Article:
Rebranding a Business

Date : 16 October 2021

Today we are going to be looking at corporate rebranding and answer some key questions; What is rebranding? Why does a business potentially require a rebrand? Where do we start when trying to rebrand? Below are some examples of famous rebrands that I am sure we all are familiar with.

What is rebranding?

Rebranding is the process of changing the corporate image of an organisation. It is a market strategy of giving a new name, symbol, or change in design for an already-established brand. The idea behind rebranding is to create a different identity for a brand, from its competitors, in the market. – The Economic Times

Why consider a rebrand?
A brand sets a business apart from its competitors and it should aim to leave a memorable impression on its audience. Over time, elements of a brand e.g. logos, typefaces, colours and images can go out of fashion and become dated. They might need a creative refresh in order to breathe new life into the business in order to attract a new audience. In some cases, a complete makeover may be required if a business decides to go in a different direction by offering new services or products where a brand would need to reintroduce itself into the market. In other cases it might simply be due to changes in leadership or acquisition.

Famous rebranding in history
Some of the biggest brands have undertaken some serious rebranding over the years. Here are some rebrands of some of the world’s largest companies.


Over the years, Starbucks has continued to refresh their logos and packaging design while still using their core image; the green colour scheme and Siren. Starbucks themselves call the Siren their muse and the face of their brand. Her image and while their strong wordmark is their most recognisable brand assets, the Starbucks green is iconic and the business’ most identifiable asset.







Back in 1898, when soft drinks were considered medicinal aids, Brad’s Drink became known as Pepsi-Cola, a name derived from the word “dyspepsia,” which is another word for indigestion. By the summer of 1903, the Pepsi name was trademarked and by 1910, it had franchises in 24 states. Over the last 122 years, the Pepsi logo has seen more than 12 redesigns in total. Regardless of how many times their logo changes, Pepsi have kept their striking colour combination of red, white, and blue since the 1950s.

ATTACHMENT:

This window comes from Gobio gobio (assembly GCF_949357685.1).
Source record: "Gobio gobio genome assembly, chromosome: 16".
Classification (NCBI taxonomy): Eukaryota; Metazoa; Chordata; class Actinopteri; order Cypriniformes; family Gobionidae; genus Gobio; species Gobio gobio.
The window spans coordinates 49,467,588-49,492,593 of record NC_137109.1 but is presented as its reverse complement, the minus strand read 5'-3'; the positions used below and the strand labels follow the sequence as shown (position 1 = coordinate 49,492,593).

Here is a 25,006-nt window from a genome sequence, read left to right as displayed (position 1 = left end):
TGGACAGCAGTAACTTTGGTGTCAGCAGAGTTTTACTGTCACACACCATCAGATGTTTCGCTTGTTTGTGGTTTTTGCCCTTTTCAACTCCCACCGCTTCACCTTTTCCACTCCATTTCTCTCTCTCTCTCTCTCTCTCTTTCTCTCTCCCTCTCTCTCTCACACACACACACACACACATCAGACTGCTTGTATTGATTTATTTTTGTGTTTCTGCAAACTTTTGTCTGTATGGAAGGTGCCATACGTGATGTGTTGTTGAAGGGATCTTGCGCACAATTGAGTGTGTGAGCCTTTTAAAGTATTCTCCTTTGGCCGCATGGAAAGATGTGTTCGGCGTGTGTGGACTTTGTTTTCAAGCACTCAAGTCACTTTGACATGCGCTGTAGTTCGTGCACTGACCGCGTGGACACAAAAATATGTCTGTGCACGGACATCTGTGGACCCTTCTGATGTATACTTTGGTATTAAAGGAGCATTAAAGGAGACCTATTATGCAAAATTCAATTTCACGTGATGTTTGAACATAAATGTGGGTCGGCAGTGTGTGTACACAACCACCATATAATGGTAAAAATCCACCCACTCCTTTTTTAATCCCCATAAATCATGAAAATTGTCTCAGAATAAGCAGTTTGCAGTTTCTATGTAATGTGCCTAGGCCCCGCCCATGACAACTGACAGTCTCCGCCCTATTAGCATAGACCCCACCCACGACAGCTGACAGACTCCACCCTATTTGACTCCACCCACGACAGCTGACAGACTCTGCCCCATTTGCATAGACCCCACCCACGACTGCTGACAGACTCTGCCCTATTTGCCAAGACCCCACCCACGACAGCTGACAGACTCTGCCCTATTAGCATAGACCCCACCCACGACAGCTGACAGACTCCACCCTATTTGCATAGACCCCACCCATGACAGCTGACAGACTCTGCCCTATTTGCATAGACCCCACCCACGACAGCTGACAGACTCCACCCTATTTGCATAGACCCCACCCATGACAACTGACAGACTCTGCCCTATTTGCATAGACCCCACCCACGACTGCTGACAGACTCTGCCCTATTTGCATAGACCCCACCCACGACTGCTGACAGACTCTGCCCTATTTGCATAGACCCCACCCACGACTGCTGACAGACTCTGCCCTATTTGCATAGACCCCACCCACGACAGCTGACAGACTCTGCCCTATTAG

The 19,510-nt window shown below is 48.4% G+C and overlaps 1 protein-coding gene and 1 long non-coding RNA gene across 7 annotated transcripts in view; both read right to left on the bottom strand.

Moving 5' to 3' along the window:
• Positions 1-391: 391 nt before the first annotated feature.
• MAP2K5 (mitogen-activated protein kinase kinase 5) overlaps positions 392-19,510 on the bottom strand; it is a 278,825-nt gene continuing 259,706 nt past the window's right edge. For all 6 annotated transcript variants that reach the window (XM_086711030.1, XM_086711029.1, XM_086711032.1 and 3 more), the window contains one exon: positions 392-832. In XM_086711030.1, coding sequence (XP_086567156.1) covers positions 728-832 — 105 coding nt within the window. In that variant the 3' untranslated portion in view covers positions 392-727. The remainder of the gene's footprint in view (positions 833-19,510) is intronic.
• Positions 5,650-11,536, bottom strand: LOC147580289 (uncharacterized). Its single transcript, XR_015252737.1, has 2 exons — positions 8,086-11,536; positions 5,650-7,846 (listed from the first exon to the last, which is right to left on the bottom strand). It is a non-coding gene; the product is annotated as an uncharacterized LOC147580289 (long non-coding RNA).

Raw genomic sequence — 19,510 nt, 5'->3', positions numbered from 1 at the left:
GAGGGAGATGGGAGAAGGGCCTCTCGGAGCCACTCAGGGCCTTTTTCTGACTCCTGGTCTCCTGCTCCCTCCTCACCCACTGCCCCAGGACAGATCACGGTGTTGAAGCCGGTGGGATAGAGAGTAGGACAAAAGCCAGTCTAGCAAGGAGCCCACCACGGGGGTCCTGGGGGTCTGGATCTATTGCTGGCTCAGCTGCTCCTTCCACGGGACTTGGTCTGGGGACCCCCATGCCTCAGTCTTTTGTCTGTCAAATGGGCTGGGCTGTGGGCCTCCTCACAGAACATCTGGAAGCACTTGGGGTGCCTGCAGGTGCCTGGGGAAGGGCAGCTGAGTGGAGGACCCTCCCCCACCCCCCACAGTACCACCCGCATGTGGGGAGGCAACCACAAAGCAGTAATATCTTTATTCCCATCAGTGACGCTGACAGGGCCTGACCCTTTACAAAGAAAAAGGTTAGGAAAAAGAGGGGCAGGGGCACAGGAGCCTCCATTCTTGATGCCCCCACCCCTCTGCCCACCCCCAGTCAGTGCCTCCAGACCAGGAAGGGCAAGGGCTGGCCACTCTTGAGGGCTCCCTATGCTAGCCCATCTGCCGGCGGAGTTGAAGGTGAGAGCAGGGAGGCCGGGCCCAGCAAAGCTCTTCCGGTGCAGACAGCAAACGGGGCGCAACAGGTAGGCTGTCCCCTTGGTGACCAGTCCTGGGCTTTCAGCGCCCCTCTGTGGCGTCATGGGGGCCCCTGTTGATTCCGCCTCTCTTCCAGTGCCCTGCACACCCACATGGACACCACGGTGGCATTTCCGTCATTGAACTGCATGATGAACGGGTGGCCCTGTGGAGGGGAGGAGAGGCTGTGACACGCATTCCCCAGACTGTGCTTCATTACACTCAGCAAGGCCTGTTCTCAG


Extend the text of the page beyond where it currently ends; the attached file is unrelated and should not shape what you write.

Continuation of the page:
While Netflix is now one of the world’s most popular video on demand streaming platforms, they initially started off as a mail-based Movie and TV Show rental business in 1997. Netflix quickly outgrew their first logo as it represented the physical movie rental when they launched an online platform. The current logo is being used with an animation element that shortens the logo to the initial “N” which is an excellent example of a brand using its creative assets to strengthen its message and better connect with consumers.






Where to start?
For a rebrand to be successful, we need to undertake extensive market research in order to evaluate what works and what doesn’t. We need to find out what the brand’s strengths and weaknesses are in order to implement long lasting changes that will speak to a broader audience. It’s also important to determine a target audience and who the brand is aiming to appeal to. What is the brand’s history? What are its visions, values and mission? A rebrand is more than just redesigning a logo, imagery and packaging. It’s about establishing a connection with the brand’s target audience in order for the brand to become more successful in the long-term.